October 2016 Conchshell Chronicles

Today on the Rio Coco

waspam-ss-sep-2016

Onofre Zamora is one of the leaders of Project Ezra along the Rio Coco in Nicaragua. He traveled with us to Israel in 1997, and it was there onn day sitting in the Garden of Gethsemene in Jerusalem that the Lord let us know that Onofre would become a Bible teacher for the Miskito culture.

19 years later, we can verify that this was indeed a word from the Boss. Onofre teaches the Bible weekly in his position as a pastor at the Moravian Church in Waspam. In addition for the past decade he has had a weekly radio show that reaches thousands along the Rio Coco. By the way, Onofre and his friends Augusto and Danilo pay for the radio time out of their own pockets. Nice.

onofre-maik-3

Onofre travels downriver where he works with our teachers and the pastors of our communities. He brings true Biblical understanding to a culture that is relatively new to Christianity.

Onofre is working on a very significant transgenerational work- he is doing a modern day translation of the Bible into the Miskito Language! He is almost finished with the New Testament, and already a published “Book of John” is circulating in the families along the river.

Because of the nature of this translation work, Onofre was having headaches. With the help of many of you, we sent him to Managua for eye exams and we purchased him two new pair of glasses! No more headaches!

aug-maik-1

Augusto Vicente is the refugee teacher who came to us in 1985 asking help to start a school in Sawa, where the children had not had a school since 1980. He and another teacher, Sofia Borst, began classes that year, and the next year they helped us establish four more school in refugee villages along the war zone. By 1987 this project had grown to 12 schools. Since then we have educated tens of thousands of Miskito children and adults!

Augusto has been our school district superintendent all these years. Through his leadership, our teachers are now all certified primary and secondary school teachers, and our students are achieving academic levels that often exceed the Nicaraguan Ministry of Education norms!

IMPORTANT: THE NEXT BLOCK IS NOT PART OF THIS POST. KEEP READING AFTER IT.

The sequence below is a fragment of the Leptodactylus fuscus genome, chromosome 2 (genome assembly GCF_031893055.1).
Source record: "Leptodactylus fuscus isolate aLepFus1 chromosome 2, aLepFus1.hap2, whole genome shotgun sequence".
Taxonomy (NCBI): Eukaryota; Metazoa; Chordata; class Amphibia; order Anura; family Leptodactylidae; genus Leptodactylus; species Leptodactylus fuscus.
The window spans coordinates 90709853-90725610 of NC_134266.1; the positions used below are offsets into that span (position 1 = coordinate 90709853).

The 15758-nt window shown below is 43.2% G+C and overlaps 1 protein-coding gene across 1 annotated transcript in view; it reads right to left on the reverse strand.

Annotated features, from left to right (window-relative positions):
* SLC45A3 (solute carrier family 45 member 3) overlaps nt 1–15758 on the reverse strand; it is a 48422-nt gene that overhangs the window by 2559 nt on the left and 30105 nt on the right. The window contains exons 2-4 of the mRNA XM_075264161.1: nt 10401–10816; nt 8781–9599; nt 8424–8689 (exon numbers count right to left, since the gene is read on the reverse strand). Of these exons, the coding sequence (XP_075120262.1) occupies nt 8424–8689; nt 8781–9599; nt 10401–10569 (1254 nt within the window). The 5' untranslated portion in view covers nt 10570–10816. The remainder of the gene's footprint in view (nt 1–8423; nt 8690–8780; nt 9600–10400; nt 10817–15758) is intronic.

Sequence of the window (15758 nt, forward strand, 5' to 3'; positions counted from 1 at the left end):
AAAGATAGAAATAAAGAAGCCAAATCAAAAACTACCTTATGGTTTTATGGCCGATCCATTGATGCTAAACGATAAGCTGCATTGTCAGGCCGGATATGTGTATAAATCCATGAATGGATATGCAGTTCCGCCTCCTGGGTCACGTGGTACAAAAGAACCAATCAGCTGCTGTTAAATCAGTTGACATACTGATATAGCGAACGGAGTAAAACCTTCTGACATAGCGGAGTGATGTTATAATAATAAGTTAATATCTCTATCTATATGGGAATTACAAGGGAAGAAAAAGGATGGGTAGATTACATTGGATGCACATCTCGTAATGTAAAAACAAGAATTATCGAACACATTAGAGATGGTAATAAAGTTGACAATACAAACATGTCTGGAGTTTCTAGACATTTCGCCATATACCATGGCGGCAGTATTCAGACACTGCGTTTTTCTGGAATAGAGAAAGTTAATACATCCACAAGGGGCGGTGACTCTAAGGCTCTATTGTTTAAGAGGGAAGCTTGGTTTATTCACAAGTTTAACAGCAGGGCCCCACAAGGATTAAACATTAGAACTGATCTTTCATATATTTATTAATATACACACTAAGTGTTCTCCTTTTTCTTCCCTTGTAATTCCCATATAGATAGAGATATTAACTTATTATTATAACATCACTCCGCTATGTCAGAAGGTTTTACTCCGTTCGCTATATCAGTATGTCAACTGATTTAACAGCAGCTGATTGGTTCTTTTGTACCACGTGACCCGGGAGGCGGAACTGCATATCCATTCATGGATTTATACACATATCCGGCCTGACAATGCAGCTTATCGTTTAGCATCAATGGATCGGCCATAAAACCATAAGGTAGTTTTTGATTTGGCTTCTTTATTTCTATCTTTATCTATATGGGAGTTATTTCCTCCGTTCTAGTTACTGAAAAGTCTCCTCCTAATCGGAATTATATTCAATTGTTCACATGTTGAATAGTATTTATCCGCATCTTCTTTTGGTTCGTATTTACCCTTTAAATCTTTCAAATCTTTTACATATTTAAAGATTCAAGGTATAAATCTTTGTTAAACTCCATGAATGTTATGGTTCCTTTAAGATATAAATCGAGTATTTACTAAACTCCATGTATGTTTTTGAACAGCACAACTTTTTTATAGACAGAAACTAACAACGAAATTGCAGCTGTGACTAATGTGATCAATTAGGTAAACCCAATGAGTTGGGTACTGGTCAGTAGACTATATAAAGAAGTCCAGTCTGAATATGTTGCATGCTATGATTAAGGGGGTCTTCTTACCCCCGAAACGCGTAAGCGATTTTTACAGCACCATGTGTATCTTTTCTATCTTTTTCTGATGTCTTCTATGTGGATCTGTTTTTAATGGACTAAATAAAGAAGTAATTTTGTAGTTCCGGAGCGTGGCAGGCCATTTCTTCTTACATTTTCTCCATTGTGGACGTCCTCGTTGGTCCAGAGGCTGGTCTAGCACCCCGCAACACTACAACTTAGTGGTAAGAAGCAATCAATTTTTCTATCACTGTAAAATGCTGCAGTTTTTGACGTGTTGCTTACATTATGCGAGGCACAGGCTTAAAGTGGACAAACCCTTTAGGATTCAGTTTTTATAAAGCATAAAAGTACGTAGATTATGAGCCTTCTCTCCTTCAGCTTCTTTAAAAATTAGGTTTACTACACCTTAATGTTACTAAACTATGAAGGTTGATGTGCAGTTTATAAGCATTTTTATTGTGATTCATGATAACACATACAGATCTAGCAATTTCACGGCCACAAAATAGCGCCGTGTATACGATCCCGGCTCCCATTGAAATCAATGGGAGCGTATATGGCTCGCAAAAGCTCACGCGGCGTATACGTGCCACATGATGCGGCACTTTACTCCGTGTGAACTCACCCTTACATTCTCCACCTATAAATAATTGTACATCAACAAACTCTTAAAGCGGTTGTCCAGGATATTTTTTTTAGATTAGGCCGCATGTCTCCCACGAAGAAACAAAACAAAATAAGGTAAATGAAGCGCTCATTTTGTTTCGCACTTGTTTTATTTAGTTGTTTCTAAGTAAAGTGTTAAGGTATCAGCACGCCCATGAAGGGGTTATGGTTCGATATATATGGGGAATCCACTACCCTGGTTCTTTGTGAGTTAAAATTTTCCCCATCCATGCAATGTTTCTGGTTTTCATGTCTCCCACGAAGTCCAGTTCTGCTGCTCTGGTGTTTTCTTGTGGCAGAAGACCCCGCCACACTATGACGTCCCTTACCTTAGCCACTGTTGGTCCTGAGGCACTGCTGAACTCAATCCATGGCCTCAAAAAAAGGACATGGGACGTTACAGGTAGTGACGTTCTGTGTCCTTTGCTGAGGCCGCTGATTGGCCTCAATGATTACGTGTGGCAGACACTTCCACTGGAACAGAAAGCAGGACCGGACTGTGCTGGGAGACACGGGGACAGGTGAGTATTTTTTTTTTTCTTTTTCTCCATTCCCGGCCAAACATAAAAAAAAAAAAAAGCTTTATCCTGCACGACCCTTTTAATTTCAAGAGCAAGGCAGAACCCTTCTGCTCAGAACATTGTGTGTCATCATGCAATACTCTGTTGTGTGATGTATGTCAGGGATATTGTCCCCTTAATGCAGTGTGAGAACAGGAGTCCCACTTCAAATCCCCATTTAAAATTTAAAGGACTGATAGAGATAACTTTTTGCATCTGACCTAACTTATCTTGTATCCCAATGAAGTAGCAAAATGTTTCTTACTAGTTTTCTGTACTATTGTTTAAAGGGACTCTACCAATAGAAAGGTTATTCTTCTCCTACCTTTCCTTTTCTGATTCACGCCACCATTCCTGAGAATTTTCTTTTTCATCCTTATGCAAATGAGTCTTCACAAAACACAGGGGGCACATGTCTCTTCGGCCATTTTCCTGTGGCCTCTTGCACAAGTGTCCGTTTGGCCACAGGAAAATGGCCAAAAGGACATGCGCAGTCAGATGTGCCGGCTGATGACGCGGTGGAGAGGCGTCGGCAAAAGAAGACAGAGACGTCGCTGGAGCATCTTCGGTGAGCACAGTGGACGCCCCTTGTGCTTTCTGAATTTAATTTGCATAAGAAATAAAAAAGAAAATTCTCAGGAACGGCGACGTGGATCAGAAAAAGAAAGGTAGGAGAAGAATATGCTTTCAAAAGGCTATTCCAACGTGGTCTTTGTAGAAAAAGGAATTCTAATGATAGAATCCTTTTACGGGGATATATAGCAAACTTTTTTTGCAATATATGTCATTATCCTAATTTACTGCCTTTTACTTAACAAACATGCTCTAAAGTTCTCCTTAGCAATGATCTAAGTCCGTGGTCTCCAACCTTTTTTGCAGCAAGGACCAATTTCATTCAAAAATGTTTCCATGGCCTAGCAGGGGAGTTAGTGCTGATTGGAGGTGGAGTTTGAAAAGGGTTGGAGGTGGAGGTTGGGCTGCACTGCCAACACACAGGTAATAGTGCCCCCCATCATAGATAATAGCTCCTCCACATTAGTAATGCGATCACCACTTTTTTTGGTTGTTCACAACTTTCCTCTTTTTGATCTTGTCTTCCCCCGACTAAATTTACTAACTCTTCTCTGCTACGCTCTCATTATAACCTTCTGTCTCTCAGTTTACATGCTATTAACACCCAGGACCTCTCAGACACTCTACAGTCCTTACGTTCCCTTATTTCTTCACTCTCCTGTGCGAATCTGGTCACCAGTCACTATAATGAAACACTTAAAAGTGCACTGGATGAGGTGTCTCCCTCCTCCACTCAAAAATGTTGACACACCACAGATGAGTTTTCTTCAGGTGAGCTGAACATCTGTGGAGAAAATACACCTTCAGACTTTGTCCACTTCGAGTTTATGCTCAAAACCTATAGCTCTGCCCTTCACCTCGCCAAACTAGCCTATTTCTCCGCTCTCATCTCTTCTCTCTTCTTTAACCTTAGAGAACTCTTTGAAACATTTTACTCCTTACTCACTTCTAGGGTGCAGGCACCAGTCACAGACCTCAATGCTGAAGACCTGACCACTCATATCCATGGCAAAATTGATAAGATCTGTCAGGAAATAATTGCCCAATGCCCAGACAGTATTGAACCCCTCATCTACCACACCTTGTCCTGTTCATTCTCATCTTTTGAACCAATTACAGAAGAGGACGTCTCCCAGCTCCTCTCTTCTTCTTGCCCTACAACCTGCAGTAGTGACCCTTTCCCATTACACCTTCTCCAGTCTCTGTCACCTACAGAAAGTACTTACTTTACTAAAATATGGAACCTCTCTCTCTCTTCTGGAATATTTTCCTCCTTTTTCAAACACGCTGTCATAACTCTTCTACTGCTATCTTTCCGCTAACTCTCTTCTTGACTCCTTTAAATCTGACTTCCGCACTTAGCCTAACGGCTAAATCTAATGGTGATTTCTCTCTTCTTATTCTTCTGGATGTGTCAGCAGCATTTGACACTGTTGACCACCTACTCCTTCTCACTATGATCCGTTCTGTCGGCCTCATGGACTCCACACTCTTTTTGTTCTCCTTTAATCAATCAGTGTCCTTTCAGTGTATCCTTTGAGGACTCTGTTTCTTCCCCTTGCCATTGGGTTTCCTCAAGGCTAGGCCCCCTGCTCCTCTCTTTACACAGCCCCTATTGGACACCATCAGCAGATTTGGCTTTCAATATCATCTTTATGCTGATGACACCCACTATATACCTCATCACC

Augusto also traveled with us to Israel in 1997, and is now stepping in to fill the gap in our leadership team since the sudden death of our project leader Truman Cunningham in August.

In this past year, Augusto has had some health issues, and with your help, we were able to send him to the best hospital in Managua last month for a complete checkup and treatment. He is doing much better now. He told me “Maik, the doctors at the hospital were very attentive and effective, and they really helped me, but it was very expensive!” He’s right. He got the best doctors in Nicaragua who took care of him in a few day where the government hospital would have taken weeks.

Thanks to many of you who contribute monthly to our project. Here are two example of how your support touches the lives of our team and allows us to have the impact that we do on the communities along the lower Rio Coco.

 

Lamb BleatingsLaura MAD

Photo: 1989- Laura begins collecting the biographies for our child sponsorship program.

After my birthday on September 30 , I began to develop a skin infection in my nose cavity…today it is raw, red and sore creating a constant drone of irritation and pain .  It is amusing how I can focus in on one source of  agitation and allow it to cloud my days.  Yet in the middle of my day I am reminded how all things can always be worse…

While in the Café, I felt to meet and greet a sweet looking woman and her two sons who ordered and were sitting at one of our tables.  I asked the usual questions and then she began to share that she had just gotten back from Ecuador and did some treatment for her cancer that she has had for 4 1/2 years.  She disclosed that she was about to leave for Germany for another kind of treatment in two days.  Compassion filled my heart as I thought about all the difficulty for them as a family.

So as I stood there with my new friend struggling with cancer, I asked if I could pray with them .  They all held hands and I prayed over her for God’s healing and presence in their lives.  They were appreciative, but they left before I could touch base with them to get further info. So I could keep informed.  I felt bummed, but trusted that God would connect the dots for me.

In the next days, my swelling on my nose notably increased as did the pain which was simultaneous with this hurricane about to ruin us. In the middle of this storm  (2:30am)I received a text from Oahu saying my dad had fallen, bleeding on the brain, vomiting blood and seemingly confused.  Wow, I am laying in bed waiting for the storm to hit and this was the bigger blow between everything.  Perspective once again.

I was battling it all out,  ”God is this his time? Should I go and see him…I feel you have been saying how I need to let go and how selfish I feel not to want to let go.  What am I gonna do without my dad?!